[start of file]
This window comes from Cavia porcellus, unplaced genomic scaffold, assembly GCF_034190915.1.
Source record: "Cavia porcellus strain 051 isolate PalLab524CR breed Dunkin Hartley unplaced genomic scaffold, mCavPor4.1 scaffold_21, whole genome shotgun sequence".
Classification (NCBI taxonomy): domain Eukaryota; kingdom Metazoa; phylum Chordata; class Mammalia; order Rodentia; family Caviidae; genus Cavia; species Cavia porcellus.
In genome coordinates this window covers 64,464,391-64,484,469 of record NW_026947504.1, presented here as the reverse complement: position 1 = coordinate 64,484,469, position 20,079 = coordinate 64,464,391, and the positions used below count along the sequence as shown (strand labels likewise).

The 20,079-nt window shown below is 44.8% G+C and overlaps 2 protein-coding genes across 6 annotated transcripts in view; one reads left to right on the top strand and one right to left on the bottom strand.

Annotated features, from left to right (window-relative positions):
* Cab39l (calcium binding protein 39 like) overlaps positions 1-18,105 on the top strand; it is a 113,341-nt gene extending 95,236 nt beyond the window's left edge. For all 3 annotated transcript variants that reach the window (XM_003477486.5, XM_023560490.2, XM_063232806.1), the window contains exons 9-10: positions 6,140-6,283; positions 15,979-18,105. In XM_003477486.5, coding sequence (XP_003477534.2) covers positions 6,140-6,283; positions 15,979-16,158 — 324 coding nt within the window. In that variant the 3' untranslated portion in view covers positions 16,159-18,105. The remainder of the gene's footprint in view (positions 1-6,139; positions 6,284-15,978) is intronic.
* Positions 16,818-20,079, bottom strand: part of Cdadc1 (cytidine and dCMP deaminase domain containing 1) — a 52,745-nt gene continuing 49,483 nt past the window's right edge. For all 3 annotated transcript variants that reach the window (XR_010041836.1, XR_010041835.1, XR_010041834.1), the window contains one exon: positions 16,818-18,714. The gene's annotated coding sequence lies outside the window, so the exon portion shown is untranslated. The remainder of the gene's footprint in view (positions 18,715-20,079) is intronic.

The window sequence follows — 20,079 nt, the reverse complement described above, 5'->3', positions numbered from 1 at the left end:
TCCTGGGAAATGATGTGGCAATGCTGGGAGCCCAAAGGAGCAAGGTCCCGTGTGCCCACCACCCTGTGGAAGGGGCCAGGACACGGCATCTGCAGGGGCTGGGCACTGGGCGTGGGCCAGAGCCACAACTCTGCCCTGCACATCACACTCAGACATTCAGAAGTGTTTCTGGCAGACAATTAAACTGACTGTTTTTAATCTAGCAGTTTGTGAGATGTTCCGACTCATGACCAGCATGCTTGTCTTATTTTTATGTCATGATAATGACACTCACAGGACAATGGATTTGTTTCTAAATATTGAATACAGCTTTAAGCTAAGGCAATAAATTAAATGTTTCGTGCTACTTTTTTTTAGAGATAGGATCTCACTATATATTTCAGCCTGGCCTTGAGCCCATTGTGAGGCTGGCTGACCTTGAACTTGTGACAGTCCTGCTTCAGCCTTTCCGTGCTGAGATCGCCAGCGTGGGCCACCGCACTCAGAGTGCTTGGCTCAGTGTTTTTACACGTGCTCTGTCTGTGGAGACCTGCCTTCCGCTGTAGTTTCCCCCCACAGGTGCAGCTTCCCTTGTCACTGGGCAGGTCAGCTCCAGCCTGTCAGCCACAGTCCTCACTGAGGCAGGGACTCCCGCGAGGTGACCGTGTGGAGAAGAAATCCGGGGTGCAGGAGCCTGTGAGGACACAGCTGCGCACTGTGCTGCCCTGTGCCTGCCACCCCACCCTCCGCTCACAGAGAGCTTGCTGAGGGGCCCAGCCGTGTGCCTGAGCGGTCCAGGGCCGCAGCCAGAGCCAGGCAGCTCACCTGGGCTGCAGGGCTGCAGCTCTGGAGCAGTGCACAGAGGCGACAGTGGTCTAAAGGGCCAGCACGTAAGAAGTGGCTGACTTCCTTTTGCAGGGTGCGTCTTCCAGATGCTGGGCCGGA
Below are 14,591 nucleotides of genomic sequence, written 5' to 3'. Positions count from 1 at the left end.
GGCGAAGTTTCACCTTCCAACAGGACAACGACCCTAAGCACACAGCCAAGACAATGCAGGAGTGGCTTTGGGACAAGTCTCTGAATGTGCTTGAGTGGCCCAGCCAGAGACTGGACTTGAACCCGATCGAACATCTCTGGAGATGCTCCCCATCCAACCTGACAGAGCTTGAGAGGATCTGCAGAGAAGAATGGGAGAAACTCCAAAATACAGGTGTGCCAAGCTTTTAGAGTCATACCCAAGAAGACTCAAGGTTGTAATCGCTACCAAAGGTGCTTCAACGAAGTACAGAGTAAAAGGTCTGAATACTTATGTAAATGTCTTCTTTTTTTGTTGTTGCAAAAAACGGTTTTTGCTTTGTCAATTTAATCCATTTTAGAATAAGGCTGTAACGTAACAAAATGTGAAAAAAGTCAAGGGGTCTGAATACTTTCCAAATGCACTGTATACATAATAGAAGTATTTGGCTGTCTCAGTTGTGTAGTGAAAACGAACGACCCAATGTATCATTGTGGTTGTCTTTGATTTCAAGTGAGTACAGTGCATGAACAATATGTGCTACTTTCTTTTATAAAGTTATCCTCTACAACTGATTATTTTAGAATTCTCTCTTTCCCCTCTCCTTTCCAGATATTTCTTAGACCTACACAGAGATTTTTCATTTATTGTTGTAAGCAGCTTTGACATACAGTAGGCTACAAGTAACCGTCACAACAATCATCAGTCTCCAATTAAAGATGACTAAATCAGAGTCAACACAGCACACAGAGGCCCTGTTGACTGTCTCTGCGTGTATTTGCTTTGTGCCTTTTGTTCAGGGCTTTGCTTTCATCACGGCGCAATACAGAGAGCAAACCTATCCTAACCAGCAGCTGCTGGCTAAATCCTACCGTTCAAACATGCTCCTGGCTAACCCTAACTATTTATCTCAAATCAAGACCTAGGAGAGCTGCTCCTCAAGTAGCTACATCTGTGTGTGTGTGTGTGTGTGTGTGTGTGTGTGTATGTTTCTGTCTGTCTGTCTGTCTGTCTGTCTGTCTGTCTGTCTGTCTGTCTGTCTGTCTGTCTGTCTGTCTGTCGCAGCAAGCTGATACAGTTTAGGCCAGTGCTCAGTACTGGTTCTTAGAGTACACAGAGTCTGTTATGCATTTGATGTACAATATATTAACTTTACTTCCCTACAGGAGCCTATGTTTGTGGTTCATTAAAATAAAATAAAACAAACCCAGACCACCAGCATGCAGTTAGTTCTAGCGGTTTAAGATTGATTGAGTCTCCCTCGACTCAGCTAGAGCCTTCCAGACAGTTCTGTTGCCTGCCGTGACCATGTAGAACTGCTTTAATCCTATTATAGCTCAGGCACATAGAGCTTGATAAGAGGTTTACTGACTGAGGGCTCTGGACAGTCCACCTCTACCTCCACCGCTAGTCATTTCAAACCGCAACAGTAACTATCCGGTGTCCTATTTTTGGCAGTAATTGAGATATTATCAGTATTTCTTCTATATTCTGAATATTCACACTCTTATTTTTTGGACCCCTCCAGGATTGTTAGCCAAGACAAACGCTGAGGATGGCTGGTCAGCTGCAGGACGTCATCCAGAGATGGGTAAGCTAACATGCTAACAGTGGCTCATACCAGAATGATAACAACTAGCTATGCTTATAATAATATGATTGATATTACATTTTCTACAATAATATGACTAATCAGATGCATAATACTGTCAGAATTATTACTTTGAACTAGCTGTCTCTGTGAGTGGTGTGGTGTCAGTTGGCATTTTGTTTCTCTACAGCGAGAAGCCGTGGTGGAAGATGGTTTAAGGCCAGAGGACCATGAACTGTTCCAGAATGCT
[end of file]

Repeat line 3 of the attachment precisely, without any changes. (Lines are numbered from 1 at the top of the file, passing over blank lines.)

Classification (NCBI taxonomy): domain Eukaryota; kingdom Metazoa; phylum Chordata; class Mammalia; order Rodentia; family Caviidae; genus Cavia; species Cavia porcellus.